11. A process according to claim 10, characterized in that the reaction is carried out at a temperature in the range of 40° to 55°C.
  12. A process according to claim 1, characterized in that the Bi is added in the form of a water-soluble salt.
  13. A process according to claim 1, characterized in that the reaction is carried out at an initial polysaccharide concentration in the range of 10 to 55 wt.%.
  14. A process according to claim 13, characterized in that the polysaccharide concentration is in the range of 15 to 35 wt.%.
  15. A process according to claim 1, wherein for several oxidation cycles use is made of the same catalyst that is obtained after filtration of the reaction mixture, characterized in that on conclusion of the reaction the reaction mixture is heated at a temperature in the range of 50° to 90°C.
EP19970914285 1996-03-21 1997-03-19 Process for the oxidation of di-, tri-, oligo- and polysaccharides into polyhydroxycarboxylic acids Expired - Lifetime EP1023259B1 (en)

Priority Applications (4)

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EP96200786 1996-03-21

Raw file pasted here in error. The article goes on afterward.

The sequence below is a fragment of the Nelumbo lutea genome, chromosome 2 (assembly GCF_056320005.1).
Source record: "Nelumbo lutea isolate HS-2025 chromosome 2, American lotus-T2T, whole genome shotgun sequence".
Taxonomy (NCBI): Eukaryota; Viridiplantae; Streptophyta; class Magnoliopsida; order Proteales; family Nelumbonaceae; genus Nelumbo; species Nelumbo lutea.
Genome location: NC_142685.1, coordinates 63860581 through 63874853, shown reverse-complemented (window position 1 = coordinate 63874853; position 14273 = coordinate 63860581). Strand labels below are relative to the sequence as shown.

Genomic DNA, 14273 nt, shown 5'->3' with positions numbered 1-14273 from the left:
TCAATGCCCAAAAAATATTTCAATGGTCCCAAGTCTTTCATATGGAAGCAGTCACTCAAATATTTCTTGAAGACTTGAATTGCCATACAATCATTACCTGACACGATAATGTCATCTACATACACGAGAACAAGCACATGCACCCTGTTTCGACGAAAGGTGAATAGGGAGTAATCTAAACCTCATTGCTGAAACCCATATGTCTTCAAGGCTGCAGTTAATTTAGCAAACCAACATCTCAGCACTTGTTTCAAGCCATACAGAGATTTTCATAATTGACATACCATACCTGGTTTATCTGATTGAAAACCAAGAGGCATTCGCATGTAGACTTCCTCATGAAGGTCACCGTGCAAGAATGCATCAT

EP96200786 1996-03-21
EP19970914285 EP1023259B1 (en) 1996-03-21 1997-03-19 Process for the oxidation of di-, tri-, oligo- and polysaccharides into polyhydroxycarboxylic acids
PCT/EP1997/001435 WO1997034861A1 (en) 1996-03-21 1997-03-19 Process for the oxidation of di-, tri-, oligo- and polysaccharides into polyhydroxycarboxylic acids

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EP19970914285 EP1023259B1 (en) 1996-03-21 1997-03-19 Process for the oxidation of di-, tri-, oligo- and polysaccharides into polyhydroxycarboxylic acids

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EP1023259B1 true EP1023259B1 (en) 2001-11-21

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EP (1) EP1023259B1 (en)
JP (1) JP2000506868A (en)
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WO (1) WO1997034861A1 (en)

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Publication number Priority date Publication date Assignee Title